This study uses a randomized controlled trial to study the take-up of mental health services in the context of a "sender" who has private information about an available mental health service, and a "recipient" who may be in need and with whom the sender may share the information. The study is conducted with a sample of Syrian refugees living in Jordan. In this setting there is a large mental health burden, with roughly 50% of the adult population having symptoms aligned with clinical depression (Stillman et al. 2022). Senders are invited to share with their friends mental health awareness information advertising a free counseling helpline. The sender's choice to share is observed by the researcher, as is the recipient's decision of whether to take-up the helpline. I consider first what constrains sharing of information, and second how message recipients are impacted, both in their probability of using the helpline as well as their perceptions about their own fit for the service relative to the reputational costs of using it.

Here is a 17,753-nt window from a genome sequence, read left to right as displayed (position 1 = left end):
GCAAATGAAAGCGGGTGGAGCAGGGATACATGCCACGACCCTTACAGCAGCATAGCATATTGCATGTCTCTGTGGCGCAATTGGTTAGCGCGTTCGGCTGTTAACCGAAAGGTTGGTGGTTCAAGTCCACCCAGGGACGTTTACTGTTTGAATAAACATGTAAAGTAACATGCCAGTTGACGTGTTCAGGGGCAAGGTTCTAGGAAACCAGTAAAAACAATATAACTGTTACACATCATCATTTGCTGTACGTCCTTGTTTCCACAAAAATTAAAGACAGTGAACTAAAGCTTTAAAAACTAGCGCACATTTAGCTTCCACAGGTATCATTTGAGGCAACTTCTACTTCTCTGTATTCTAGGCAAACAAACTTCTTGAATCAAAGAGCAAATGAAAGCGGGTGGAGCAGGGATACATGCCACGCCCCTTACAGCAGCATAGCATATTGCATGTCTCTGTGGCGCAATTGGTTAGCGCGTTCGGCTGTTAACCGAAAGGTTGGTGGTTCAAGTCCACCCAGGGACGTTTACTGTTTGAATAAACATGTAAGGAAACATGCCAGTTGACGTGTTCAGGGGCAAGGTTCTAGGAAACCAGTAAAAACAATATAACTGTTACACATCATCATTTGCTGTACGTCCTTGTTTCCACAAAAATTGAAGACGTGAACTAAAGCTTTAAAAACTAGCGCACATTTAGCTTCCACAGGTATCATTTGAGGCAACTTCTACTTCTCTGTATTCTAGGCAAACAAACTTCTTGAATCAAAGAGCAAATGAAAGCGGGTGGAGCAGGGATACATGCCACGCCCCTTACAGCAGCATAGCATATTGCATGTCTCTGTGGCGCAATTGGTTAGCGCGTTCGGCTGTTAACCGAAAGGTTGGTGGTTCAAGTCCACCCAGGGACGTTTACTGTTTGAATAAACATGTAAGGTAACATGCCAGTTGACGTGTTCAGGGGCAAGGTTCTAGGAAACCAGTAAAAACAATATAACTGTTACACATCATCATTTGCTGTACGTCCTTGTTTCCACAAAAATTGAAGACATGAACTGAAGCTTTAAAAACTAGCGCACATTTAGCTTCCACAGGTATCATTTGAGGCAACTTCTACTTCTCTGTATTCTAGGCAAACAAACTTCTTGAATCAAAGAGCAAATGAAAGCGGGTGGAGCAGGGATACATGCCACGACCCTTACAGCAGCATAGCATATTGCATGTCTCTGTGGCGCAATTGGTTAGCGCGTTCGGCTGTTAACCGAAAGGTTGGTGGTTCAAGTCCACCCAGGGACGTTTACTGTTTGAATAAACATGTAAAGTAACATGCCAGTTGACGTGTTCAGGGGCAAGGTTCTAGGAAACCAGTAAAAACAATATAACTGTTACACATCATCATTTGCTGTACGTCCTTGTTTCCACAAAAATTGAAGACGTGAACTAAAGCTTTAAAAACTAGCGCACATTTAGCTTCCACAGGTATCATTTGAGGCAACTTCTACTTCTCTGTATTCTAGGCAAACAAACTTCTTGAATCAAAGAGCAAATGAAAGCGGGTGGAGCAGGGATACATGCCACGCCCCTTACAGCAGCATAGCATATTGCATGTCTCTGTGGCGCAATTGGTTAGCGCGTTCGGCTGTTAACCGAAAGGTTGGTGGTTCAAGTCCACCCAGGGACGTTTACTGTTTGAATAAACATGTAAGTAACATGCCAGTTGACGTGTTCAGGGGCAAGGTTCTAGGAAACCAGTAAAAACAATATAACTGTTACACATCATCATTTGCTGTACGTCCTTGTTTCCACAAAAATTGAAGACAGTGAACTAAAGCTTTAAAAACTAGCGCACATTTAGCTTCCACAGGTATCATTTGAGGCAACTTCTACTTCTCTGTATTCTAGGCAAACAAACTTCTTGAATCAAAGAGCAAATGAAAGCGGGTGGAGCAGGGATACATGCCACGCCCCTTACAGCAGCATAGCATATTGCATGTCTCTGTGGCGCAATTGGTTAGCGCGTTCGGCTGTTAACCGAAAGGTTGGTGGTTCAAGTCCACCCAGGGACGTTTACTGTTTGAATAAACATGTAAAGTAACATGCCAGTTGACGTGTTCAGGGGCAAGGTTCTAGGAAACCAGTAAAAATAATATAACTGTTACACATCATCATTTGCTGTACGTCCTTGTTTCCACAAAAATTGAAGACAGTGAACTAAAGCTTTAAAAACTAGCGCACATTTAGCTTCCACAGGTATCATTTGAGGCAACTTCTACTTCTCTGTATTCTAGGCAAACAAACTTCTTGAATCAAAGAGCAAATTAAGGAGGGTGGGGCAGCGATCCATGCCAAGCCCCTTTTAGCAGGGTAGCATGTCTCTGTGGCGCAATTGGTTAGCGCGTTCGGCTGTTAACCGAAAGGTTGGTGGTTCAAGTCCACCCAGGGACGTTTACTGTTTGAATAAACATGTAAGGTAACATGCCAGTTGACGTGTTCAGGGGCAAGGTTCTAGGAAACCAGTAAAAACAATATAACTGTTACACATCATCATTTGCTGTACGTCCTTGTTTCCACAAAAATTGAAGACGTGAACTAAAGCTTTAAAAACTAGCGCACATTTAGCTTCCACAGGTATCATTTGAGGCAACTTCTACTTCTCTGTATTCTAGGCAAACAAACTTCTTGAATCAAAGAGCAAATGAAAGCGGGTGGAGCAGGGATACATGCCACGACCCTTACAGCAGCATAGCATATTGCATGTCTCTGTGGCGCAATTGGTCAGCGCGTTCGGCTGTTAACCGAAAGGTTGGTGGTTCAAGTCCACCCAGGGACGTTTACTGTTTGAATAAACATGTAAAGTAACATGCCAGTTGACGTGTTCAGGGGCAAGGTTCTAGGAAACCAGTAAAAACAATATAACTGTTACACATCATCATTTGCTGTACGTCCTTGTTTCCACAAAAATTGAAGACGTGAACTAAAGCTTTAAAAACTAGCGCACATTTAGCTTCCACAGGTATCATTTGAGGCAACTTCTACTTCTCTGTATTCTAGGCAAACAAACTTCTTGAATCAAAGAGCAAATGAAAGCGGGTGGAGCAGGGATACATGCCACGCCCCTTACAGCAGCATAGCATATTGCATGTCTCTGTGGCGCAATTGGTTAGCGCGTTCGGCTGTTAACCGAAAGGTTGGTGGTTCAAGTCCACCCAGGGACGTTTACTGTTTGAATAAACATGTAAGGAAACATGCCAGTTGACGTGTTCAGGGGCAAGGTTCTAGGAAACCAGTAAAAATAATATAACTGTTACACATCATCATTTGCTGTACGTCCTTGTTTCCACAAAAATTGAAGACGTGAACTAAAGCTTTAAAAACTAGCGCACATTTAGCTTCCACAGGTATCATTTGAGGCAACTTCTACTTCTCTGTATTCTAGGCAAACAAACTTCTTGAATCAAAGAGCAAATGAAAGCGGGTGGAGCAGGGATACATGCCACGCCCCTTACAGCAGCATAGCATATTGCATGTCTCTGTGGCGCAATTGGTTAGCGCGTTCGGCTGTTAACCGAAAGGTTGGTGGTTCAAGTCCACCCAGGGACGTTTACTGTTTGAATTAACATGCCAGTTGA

Stillman, Sarah, Rozo, Sandra V, Tamim, Abdulrazzak, Palmer, I Bailey, Smith, Emma and Miguel, Edward, (2022), The Syrian refugee life study: first glance, Oxford Review of Economic Policy, 38, issue 3, p. 625-653.